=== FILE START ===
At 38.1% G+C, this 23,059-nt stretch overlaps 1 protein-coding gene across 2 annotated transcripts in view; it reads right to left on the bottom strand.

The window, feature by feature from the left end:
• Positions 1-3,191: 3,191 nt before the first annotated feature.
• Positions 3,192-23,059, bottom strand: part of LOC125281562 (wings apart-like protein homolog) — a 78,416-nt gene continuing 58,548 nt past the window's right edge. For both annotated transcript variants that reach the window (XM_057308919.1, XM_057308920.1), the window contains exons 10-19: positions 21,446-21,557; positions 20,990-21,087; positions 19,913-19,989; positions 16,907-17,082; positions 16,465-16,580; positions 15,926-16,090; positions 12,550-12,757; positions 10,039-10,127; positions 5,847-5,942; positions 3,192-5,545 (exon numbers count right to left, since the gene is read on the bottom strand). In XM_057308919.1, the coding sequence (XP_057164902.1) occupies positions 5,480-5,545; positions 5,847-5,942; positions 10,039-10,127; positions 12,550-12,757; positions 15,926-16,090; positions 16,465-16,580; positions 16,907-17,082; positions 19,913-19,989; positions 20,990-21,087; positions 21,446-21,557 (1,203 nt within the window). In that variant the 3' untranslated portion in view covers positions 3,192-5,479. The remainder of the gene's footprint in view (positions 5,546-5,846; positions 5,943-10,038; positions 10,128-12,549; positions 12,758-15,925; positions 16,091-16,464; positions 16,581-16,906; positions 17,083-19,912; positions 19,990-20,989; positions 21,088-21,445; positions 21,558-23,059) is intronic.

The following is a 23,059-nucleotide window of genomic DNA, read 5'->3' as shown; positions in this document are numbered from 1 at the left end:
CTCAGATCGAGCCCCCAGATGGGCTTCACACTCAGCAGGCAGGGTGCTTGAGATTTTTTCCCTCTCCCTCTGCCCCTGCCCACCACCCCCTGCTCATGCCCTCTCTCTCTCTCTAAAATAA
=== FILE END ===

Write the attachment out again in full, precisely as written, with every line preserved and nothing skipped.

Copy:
At 38.1% G+C, this 23,059-nt stretch overlaps 1 protein-coding gene across 2 annotated transcripts in view; it reads right to left on the bottom strand.

The window, feature by feature from the left end:
• Positions 1-3,191: 3,191 nt before the first annotated feature.
• Positions 3,192-23,059, bottom strand: part of LOC125281562 (wings apart-like protein homolog) — a 78,416-nt gene continuing 58,548 nt past the window's right edge. For both annotated transcript variants that reach the window (XM_057308919.1, XM_057308920.1), the window contains exons 10-19: positions 21,446-21,557; positions 20,990-21,087; positions 19,913-19,989; positions 16,907-17,082; positions 16,465-16,580; positions 15,926-16,090; positions 12,550-12,757; positions 10,039-10,127; positions 5,847-5,942; positions 3,192-5,545 (exon numbers count right to left, since the gene is read on the bottom strand). In XM_057308919.1, the coding sequence (XP_057164902.1) occupies positions 5,480-5,545; positions 5,847-5,942; positions 10,039-10,127; positions 12,550-12,757; positions 15,926-16,090; positions 16,465-16,580; positions 16,907-17,082; positions 19,913-19,989; positions 20,990-21,087; positions 21,446-21,557 (1,203 nt within the window). In that variant the 3' untranslated portion in view covers positions 3,192-5,479. The remainder of the gene's footprint in view (positions 5,546-5,846; positions 5,943-10,038; positions 10,128-12,549; positions 12,758-15,925; positions 16,091-16,464; positions 16,581-16,906; positions 17,083-19,912; positions 19,990-20,989; positions 21,088-21,445; positions 21,558-23,059) is intronic.

The following is a 23,059-nucleotide window of genomic DNA, read 5'->3' as shown; positions in this document are numbered from 1 at the left end:
CTCAGATCGAGCCCCCAGATGGGCTTCACACTCAGCAGGCAGGGTGCTTGAGATTTTTTCCCTCTCCCTCTGCCCCTGCCCACCACCCCCTGCTCATGCCCTCTCTCTCTCTCTAAAATAA